I've been shuied.
The ancient Asian philosophy of feng shui (pronounce it the proper way, fung shway, and you're guaranteed big laughs at parties) predates Confucianism, Taoism, even Strom Thurmond. Literally translated, it means "wind and water." Like many Asian principles, it is based on the concept of "ch'i" (pronounced "chee"), the natural energy that flows through all living things (except Strom Thurmond) and should not be confused with Chia Pet, an ancient Chinese term meaning "desperately cheesy holiday gift."
Billionaires like Donald Trump and Mike Ovitz have bolstered their business dealings by applying the principles of feng shui at their corporate headquarters. Even the Oval Office was recently given a feng shui evaluation by a Chinese master. However, one needs neither the financial resources of a tycoon nor the political clout of a president to benefit. Whether your office is a 1,400-square-foot Park Avenue penthouse or a turnpike tollbooth, you too can get shuied. Just ask my boss.
It all began in ancient China, where early feng shui practitioners perfected the art of creating the ideal living environment. They journeyed for months, seeking precisely the right landscape for their homes. They carefully avoided bad omens, such as dead trees and rocky outcroppings. They conscripted the choicest building materials, monitoring every step of construction. They even tasted the soil to ensure its suitability for gardening. Then tigers leaped out of the trees and ate them.
And yet this ancient Eastern art has survived to become the hottest trend in late 20th-century Western home and building design. Not since Martha Stewart showed us how to make festive toilet doilies from composted avocado rinds has there been this much excitement in the field of home decor. Modern feng shui practitioners believe that the proper shape, color, composition, and placement of the structures and objects surrounding us can positively or adversely affect our mood, health, stamina, spirituality, personality, prosperity, even fertility. When the configuration of our home and work environments negatively affects our ch'i, they say, we subject ourselves to discomfort, apprehension, and unhappiness.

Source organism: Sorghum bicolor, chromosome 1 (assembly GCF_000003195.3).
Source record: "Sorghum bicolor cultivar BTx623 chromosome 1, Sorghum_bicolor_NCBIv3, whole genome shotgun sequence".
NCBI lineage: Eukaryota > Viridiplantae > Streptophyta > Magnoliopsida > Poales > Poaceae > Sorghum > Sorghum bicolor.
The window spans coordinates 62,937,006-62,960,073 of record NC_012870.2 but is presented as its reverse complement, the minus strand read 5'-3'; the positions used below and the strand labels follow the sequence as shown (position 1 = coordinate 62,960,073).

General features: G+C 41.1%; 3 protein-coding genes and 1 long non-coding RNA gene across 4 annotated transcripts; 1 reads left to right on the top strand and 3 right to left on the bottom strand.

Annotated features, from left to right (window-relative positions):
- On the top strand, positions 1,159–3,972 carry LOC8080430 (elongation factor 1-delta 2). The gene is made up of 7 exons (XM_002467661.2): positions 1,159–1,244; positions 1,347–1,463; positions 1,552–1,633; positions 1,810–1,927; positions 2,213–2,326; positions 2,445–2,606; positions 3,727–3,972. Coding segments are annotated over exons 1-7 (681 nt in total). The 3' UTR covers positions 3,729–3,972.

As experts will tell you if you pay them, all living and working spaces have certain areas that influence particular emotional aspects of our lives. These spaces are mapped out in a "bagua," an octagonal diagram that indicates the ideal area for each facet of life. For instance, if the wealth and prosperity area of your home is mistakenly located in the kitchen, your family may suffer complete financial ruin but your cappuccinos will be amazingly rich and creamy. If your bedroom contains a desk and office equipment, which should be in your career area, you may enjoy a thoroughly prolific sex life, and yet produce offspring that resemble massively irradiated farm animals.
Feng shui practitioners say that these notions can be extended right down to our wardrobes. For instance, one well known designer claims that wearing green at a job interview or evaluation will attract money. So I hope my boss understands why, at my next year-end evaluation, I am dressed like a St. Patrick's Day Parade float dedicated to the Lucky Charms leprechaun. When attempting to attract a mate, the designer notes, one should wear red underwear because red is a color of passion and power. (Wearing nothing but one's underwear when trying to attract a mate, however, makes the color irrelevant.)